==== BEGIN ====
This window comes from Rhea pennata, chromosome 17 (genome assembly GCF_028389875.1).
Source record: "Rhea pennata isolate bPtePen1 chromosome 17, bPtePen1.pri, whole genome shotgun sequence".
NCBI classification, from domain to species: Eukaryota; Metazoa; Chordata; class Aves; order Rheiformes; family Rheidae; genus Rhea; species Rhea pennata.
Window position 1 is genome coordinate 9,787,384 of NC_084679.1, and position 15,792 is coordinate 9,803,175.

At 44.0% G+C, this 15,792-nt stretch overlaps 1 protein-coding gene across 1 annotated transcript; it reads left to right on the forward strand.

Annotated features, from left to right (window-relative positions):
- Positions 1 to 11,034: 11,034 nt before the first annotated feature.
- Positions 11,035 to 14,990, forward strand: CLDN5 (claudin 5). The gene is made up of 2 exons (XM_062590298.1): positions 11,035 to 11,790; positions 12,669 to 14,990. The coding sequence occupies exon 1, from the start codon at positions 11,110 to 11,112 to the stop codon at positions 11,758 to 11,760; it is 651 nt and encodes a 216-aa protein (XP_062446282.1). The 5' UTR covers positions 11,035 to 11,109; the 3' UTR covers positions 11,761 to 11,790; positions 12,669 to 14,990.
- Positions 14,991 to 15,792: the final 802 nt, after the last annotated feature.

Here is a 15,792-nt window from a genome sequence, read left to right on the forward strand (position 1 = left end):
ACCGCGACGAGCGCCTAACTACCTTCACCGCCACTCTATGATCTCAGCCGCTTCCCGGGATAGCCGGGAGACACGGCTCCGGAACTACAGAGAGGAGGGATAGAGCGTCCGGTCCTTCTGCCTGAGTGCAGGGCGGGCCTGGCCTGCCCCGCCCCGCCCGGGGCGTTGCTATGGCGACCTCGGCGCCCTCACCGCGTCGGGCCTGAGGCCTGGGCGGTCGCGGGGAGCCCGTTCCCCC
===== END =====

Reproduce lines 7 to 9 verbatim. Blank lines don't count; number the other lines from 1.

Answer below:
- Positions 1 to 11,034: 11,034 nt before the first annotated feature.
- Positions 11,035 to 14,990, forward strand: CLDN5 (claudin 5). The gene is made up of 2 exons (XM_062590298.1): positions 11,035 to 11,790; positions 12,669 to 14,990. The coding sequence occupies exon 1, from the start codon at positions 11,110 to 11,112 to the stop codon at positions 11,758 to 11,760; it is 651 nt and encodes a 216-aa protein (XP_062446282.1). The 5' UTR covers positions 11,035 to 11,109; the 3' UTR covers positions 11,761 to 11,790; positions 12,669 to 14,990.
- Positions 14,991 to 15,792: the final 802 nt, after the last annotated feature.